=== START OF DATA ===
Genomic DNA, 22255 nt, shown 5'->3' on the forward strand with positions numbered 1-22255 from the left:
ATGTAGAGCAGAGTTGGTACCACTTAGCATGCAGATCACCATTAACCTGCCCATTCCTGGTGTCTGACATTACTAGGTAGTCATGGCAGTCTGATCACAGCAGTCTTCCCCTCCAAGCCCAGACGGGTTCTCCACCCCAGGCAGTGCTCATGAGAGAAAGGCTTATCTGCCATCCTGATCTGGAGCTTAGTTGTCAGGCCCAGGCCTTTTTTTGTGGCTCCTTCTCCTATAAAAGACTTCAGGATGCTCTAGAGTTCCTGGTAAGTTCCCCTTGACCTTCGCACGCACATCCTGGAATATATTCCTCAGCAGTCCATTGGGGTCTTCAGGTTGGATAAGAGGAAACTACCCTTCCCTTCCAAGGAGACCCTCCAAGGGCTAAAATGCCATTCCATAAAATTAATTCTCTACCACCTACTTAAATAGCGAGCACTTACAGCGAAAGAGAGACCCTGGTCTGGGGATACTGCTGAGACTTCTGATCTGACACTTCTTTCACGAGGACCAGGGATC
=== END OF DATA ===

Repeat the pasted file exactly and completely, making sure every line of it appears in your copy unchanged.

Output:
Genomic DNA, 22255 nt, shown 5'->3' on the forward strand with positions numbered 1-22255 from the left:
ATGTAGAGCAGAGTTGGTACCACTTAGCATGCAGATCACCATTAACCTGCCCATTCCTGGTGTCTGACATTACTAGGTAGTCATGGCAGTCTGATCACAGCAGTCTTCCCCTCCAAGCCCAGACGGGTTCTCCACCCCAGGCAGTGCTCATGAGAGAAAGGCTTATCTGCCATCCTGATCTGGAGCTTAGTTGTCAGGCCCAGGCCTTTTTTTGTGGCTCCTTCTCCTATAAAAGACTTCAGGATGCTCTAGAGTTCCTGGTAAGTTCCCCTTGACCTTCGCACGCACATCCTGGAATATATTCCTCAGCAGTCCATTGGGGTCTTCAGGTTGGATAAGAGGAAACTACCCTTCCCTTCCAAGGAGACCCTCCAAGGGCTAAAATGCCATTCCATAAAATTAATTCTCTACCACCTACTTAAATAGCGAGCACTTACAGCGAAAGAGAGACCCTGGTCTGGGGATACTGCTGAGACTTCTGATCTGACACTTCTTTCACGAGGACCAGGGATC